In Greek mythology, Lyrkus was described as the son of primordial king of Argos, Phoroneus and (son of the river god Inakhos). When Io, daughter of Inakhus, king in Argos, was captured by brigands. Her father Inakhos sent several men to search for her. One of these was Lyrkus, who searched land and sea without finding the girl, and finally quit the quest. But Lyrkus was too afraid of Inachus to return to Argos without her, and went instead to Kaunus in Karia, where he married the daughter of King Aegialus, Hilebia, who fell in love with Lyrkus as soon as she saw him and persuaded her father to arrange for the marriage of them. Aegialus gave Lyrkus as dowry a good share of his kingdom, and accepted him as his son-in-law.

Years passed and Lyrcus and his wife had no children. Lyrkus made a journey to the oracle at Didyma, to ask how he might obtain offspring. The answer was, that he would beget a child upon the first woman with whom he should have sex after leaving the shrine. At this he was mighty pleased, and began to hasten on his homeward journey back to his wife, sure that the prediction was going to be fulfilled according to his wish. But on the journey, when Lyrkus reach Bybastus. Staphylus, the son of Dionysos and Ariadne, welcomed Lyrkus in a friendly manner and enticed him to much drinking of wine. Staphylus had a hidden motive behind it, as Staphylus wanted a male heir and knew about prediction made by oracle at Didyma. When Lyrkus had his senses dulled with wine, Staphylus send his own daughter, Molpadia, into Lyrkus bed chamber. Drunk Lyrkus had sex with Molpadia and then both fell asleep.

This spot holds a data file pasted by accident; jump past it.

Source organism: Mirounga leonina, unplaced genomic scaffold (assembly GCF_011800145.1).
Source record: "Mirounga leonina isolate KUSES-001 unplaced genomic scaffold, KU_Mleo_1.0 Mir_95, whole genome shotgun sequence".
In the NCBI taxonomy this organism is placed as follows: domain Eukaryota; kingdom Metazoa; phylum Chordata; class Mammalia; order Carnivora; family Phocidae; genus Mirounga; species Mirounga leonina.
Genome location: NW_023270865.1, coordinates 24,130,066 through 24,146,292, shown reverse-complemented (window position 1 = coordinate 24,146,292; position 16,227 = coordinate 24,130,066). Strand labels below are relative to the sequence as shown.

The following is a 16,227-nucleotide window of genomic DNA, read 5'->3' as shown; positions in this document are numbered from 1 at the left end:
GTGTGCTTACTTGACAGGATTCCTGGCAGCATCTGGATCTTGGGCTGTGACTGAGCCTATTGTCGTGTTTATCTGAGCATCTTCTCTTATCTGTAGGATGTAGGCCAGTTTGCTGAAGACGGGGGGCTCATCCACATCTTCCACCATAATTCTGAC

The next morning Lyrkus discovered the trap that his host had laid for him. When Lyrkus saw Molpadia by his side, he was exceedingly angry. He upbraided Staphylus violently for his conduct. Finally seeing that there was nothing to be done, Lyrkus took off his belt and gave it to Molpadia, telling her to keep it until their future child had come of age. Then the child would possess a token by which he might be recognized, if he should ever come to his father at Kaunus. Lyrkus sailed away home. When King Aegialus heard the whole story about the oracle and about Molpadia he banished Lyrkus. There was then a war of great length between Lyrkus and Aegialus. Hilebia was on the side of Lyrkus, for she refused to repudiate her husband. Lyrkus became king of Kaunus. Years later Basilus, the son of Lyrkus and Molpadia, came to the land of Kaunus. Lyrkus recognized him as his son, and made him ruler over his peoples.


Molpadia and Lyrkus



Write the first section of your page here.

Spouse & Lovers

Write the second section of your page here.